|Shangri-la [Women of China/Fan Wenjun]|
Shangri-la, in the northwestern region of Southwest China's Yunnan Province, is the beautiful capital of Diqing, an autonomous prefecture inhabited mainly by people of Tibetan ethnic group. A 10-member ethnic Tibetan family lives near the Naizi River, in Jiantang, a town administered by Shangri-la. The family is not wealthy. Members of the ordinary family love and respect each other. The harmony within the family has earned its members the respect of the neighbors. This year, the family, which has four generations living under the same roof, received the National Most Beautiful Family Award.
Shangri-la is situated in the border area between Southwest China's Tibet Autonomous Region and Yunnan and Sichuan provinces. It has beautiful, snow-capped mountains and villages inhabited by people of various ethnic groups. It is a wonderland-like place, where the residents live in peace with each other, and where residents maintain a harmonious relationship with nature.
|Tibetan Family in Shangri-la [Women of China/Fan Wenjun]|
The four-generation family near the Naizi River lives an ordinary and happy life. Zhishiqilin, a second-generation member of the big family, and who is in his 60s, always gets up early. Praying in the scripture room, in his home, is the most important thing to him. His wife, Qilin'amu, cooks a delicious breakfast, including fragrant and sweet buttered tea, for the family. Every day, the family begins its happy existence by eating breakfast together.
Qilin'amu has a good reputation in Zuogua Village, the hometown of her husband's family. Qilin'amu grew up in a neighboring village. Zuogua has many elderly residents, and a considerable amount of farmland, but few young laborers to do farm work. Parents in other villages are not willing to let their daughters marry men from Zuogua because Zuogua's residents live in poverty. Qilin'amu's family, though, was an exception.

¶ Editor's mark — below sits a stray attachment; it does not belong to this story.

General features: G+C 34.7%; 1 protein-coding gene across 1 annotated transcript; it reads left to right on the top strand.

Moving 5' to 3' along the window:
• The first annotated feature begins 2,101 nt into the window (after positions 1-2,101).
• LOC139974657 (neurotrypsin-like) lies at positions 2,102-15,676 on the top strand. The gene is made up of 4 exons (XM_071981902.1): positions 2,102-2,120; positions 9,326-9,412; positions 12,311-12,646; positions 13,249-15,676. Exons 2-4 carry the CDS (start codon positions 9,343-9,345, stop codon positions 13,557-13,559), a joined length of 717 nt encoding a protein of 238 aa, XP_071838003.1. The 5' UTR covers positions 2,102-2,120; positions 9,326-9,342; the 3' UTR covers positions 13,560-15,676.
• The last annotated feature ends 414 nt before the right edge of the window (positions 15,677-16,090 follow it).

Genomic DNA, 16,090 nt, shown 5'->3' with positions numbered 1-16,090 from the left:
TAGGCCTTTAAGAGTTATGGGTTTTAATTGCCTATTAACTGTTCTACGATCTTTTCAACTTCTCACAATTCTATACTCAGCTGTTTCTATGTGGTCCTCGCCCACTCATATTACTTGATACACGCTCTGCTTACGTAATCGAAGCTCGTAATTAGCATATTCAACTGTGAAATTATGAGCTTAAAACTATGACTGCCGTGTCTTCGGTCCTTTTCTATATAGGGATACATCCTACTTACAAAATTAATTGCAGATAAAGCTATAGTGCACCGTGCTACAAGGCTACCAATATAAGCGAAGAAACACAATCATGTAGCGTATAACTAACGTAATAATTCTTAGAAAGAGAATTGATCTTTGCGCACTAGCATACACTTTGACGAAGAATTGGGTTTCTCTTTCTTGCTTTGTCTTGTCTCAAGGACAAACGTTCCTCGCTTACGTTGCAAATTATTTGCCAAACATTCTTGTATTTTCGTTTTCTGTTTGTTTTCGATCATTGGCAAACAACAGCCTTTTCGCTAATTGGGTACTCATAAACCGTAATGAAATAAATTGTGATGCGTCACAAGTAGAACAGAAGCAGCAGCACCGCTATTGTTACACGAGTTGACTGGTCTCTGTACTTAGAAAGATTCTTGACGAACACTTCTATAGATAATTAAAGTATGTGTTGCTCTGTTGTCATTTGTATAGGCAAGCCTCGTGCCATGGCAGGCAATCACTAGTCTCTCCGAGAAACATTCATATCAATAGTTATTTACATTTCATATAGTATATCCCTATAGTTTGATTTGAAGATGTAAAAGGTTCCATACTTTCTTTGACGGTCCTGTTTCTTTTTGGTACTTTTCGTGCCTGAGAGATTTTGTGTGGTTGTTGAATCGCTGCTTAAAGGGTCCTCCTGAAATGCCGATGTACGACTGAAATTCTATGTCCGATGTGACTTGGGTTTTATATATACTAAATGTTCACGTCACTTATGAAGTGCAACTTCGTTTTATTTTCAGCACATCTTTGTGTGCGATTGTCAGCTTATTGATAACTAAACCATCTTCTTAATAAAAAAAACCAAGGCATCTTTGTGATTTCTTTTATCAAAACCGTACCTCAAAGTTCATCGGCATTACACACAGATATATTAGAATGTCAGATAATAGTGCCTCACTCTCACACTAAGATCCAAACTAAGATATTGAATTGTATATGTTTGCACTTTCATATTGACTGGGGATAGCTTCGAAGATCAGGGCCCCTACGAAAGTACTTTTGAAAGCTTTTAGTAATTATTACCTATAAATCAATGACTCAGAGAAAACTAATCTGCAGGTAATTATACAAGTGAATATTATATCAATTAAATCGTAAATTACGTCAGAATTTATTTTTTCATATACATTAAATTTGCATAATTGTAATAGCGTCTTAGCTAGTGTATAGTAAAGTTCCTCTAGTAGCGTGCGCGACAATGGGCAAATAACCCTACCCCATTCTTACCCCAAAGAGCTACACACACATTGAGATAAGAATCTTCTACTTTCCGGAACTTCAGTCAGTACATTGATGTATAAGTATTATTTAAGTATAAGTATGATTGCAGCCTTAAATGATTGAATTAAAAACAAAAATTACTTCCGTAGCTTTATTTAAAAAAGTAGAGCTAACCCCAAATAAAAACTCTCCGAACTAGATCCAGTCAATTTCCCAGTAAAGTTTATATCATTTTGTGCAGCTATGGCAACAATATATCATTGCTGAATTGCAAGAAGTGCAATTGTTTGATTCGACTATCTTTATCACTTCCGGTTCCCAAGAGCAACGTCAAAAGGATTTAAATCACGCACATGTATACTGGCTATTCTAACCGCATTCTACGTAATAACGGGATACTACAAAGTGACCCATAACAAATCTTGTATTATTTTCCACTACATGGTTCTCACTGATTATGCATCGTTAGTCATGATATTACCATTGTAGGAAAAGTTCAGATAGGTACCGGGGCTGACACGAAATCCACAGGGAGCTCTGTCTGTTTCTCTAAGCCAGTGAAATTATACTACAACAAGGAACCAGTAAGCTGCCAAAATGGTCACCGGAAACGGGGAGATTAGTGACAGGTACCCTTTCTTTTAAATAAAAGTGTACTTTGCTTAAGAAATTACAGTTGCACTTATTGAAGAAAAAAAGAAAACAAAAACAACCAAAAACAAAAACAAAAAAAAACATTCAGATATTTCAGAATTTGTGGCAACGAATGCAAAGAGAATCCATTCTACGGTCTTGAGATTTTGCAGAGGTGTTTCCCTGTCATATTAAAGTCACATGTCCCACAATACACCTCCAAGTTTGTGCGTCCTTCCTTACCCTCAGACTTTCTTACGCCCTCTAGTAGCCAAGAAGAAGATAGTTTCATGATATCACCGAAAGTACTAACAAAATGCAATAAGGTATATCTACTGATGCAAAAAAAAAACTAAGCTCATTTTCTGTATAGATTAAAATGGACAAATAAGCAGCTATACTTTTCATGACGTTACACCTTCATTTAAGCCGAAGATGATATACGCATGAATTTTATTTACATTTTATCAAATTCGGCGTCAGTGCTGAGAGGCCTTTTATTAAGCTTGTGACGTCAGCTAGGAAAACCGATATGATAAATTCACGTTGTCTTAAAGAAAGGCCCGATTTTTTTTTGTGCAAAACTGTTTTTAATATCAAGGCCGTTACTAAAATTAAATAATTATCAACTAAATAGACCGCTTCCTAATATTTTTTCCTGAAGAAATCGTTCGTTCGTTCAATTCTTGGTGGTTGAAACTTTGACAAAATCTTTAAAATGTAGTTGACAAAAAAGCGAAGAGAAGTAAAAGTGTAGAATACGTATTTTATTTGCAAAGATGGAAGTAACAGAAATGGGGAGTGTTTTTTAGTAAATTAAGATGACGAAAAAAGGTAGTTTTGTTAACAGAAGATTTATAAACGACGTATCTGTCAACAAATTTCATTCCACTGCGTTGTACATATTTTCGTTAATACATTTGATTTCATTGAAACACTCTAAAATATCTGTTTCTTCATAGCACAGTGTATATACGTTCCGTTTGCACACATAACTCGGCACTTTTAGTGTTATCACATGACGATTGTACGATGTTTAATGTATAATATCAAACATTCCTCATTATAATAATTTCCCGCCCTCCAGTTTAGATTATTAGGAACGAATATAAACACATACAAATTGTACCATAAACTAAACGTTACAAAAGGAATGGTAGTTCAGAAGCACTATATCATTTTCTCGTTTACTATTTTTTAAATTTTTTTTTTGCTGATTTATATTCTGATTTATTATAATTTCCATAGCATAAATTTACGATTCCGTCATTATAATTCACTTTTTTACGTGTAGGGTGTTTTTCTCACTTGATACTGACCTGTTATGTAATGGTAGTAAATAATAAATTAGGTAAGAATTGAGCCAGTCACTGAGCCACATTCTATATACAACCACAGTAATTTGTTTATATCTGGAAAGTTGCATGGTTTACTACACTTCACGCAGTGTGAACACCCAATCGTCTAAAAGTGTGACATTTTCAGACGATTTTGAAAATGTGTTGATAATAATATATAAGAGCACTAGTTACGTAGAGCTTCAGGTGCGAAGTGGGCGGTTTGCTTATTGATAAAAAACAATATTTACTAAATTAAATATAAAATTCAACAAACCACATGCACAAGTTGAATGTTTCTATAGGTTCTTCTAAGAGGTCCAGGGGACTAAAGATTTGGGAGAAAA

Before Qilin'amu married Zhishiqilin, her family learned (from the matchmaker) that Qilin'amu would probably live a hard life if she decided to marry the young man. Still, Qilin'amu was moved by Zhishiqilin's honesty, to both his own family and that of his fiancée.
After the couple got married, Qilin'amu realized she would often have to live apart from her husband. Why? Zhishiqilin had to drive the yaks, raised by his family, to pasture, which was quite a distance from his home. When he was not at home, his wife had to do all of the heavy farm work; at the same time, she had to look after the elderly people in their big family.
For years, Qilin'amu worked diligently on the 20-plus-mu (1.33-hectare) farm, owned by her husband's family. She also completed the chores and took good care of both the young and elderly members of the family. Her neighbors tried to persuade her, several times, to let Zhishiqilin sell the yaks, so he could spend more time at home, helping his wife complete the chores. Qilin'amu refused. "Raising yaks is an important part of my husband's life. I want to support him as he does the things he likes. I am willing to hold on until the life of our family gets better," she said. She stayed true to her words, and she never complained about her husband leaving home.
Given the couple's efforts, and hard work, the family now lives a much more prosperous and comfortable life.
Respect the Elderly
|The elderly in Tibet [Women of China/Fan Wenjun]|